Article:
In this political campaign season, you would most likely be receiving lots of unsolicited campaign messages in both text and voice notes. Already, the ruling NPP has started and social media is rife with complaints. If you are interested in such messages, good for you. But if you are not, this is how you can help yourself.
Write BLOCK (space) SENDER’S NAME as displayed on top of the message and send it to 1309. For example, in the case of the recent NPP message, the sender name that came with it was NPP, even though there is a short code behind that name. So what you can do is to simply send BLOCK NPP to 1309, and you would be fine.
Dial *463# and follow the prompts to block all unsolicited communications. If it does not work call the Vodafone call center on 100 or reach out to them on their social media pages.
Send STOP to the short code that sent you the message. In the case of the NPP message, just reply it with the world STOP, and that should suffice. But if it does not stop then report to AirtelTigo via either their call center on 100 or send a message to any of their social media platforms.
Glo does not even allow third party short codes to send messages to their customers, so if you are on Glo, you are totally free from that nuisance.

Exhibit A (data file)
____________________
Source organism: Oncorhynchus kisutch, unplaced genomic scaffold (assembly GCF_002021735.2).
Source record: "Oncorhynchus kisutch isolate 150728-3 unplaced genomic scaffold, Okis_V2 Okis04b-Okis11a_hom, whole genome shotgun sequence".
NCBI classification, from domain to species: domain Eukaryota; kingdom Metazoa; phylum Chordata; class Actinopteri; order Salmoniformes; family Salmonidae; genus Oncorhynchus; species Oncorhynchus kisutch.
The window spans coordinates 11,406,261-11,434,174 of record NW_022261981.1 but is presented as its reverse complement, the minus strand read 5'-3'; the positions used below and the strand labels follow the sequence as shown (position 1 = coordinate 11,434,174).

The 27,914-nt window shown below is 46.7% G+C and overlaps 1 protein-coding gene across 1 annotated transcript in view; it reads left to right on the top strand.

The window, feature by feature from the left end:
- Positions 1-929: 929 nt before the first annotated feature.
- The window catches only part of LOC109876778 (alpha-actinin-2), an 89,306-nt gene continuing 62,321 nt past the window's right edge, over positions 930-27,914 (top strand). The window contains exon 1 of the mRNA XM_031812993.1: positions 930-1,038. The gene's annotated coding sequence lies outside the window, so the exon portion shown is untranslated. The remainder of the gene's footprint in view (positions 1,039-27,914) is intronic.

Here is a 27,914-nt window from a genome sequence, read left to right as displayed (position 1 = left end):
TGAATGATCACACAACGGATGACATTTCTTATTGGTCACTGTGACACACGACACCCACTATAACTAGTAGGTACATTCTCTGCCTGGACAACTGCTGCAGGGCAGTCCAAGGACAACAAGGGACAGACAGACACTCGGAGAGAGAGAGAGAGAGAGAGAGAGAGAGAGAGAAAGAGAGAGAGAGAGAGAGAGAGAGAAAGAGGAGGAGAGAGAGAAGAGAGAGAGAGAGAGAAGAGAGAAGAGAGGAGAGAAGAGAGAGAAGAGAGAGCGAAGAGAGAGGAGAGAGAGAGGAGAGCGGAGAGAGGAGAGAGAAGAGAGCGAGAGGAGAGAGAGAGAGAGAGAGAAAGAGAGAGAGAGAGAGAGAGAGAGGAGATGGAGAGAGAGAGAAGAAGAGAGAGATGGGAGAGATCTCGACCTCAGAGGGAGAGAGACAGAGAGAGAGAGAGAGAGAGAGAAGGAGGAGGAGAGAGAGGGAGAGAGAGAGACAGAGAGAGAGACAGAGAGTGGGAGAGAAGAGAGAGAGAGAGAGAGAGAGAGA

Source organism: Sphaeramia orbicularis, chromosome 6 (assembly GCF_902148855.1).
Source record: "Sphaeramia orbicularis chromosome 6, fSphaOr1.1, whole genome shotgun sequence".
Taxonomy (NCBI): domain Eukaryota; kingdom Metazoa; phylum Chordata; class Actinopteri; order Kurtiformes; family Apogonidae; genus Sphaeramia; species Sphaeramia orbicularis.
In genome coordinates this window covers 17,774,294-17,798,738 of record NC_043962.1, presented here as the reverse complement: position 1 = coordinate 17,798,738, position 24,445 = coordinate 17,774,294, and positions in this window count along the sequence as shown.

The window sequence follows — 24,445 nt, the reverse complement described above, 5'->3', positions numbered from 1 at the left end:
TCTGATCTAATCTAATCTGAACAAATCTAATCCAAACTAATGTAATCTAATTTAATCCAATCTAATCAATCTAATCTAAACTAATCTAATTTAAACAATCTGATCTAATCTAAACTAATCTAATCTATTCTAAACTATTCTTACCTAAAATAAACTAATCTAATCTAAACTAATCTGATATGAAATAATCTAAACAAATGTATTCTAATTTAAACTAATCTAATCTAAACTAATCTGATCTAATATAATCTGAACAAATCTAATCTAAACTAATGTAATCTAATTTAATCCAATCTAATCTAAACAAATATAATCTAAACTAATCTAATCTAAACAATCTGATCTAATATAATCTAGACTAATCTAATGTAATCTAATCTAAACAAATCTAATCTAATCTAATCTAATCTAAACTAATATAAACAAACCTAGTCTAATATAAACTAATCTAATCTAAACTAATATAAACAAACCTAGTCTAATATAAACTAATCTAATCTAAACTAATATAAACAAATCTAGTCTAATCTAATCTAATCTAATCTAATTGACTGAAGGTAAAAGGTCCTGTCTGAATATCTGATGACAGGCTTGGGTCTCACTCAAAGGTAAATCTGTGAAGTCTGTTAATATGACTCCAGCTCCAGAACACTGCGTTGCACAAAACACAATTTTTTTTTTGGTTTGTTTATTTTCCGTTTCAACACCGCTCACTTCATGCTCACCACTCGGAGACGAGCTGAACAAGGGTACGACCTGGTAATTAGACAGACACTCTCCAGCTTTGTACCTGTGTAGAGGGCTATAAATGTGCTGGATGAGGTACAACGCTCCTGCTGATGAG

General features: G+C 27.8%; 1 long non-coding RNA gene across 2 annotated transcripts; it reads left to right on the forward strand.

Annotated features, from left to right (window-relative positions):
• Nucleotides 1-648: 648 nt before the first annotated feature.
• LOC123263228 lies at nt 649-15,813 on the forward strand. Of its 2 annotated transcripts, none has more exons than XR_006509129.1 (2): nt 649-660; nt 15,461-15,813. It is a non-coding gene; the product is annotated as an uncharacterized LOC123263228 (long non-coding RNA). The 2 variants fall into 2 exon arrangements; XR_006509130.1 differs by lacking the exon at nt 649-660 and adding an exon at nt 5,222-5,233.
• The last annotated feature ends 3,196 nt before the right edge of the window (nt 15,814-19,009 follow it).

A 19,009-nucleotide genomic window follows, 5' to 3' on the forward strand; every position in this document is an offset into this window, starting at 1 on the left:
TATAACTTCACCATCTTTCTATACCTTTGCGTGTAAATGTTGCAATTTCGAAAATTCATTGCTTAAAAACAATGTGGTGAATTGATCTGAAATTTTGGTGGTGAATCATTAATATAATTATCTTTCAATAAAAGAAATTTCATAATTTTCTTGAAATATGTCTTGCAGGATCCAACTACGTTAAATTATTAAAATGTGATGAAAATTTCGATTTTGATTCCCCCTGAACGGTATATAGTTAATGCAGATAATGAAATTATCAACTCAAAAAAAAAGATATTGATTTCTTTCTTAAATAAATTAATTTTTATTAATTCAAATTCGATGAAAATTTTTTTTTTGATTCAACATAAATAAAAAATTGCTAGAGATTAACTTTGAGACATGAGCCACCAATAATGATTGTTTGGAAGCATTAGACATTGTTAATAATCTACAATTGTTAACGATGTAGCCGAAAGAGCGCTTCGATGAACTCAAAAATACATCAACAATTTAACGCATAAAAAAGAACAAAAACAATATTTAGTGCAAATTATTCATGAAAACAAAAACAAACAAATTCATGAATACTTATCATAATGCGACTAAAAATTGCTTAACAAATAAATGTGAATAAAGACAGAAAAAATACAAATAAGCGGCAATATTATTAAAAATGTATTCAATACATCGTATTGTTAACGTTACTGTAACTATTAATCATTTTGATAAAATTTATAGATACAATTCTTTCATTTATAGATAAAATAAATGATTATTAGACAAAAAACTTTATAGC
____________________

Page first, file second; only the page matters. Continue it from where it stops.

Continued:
After you have exhausted all the complaint channels on your network to no avail, you cal alternatively report to the National Communications Authority (NCA) via a number of channels as follow:
1. Call 0307011419
2. Email: firstname.lastname@example.org
3. Weblink http://nca.org.gh/40/125/Make-a-Complaint.html
4. Just walk into the NCA office and make a direct complaint
By law, it is NCA that gives approval to short codes used for such mobile content from third party companies like Hubtel, Mobile Content, Sumus Mobile, Text Ghana and others before the telcos activate those short codes.
The telcos get to see and approve of such bulk messages before they are distributed, but they have no control on who the messages are sent. It is like you sending SMS to a friend on same network or even another network. The network cannot control who you send the SMS to and in fact what message you send, unless they receive a complaint.
Once the short codes are active, the owners use them to send messages to contacts they acquired from event organizers and other institutions who collect our data when we attend events or visit those institutions. They do so without our permission. The impression that telcos give our details to third party organizations to send those messages to us is erroneous even though it is possible.
But we can always block after receiving the first message.
Don’t sit back and just complain; act.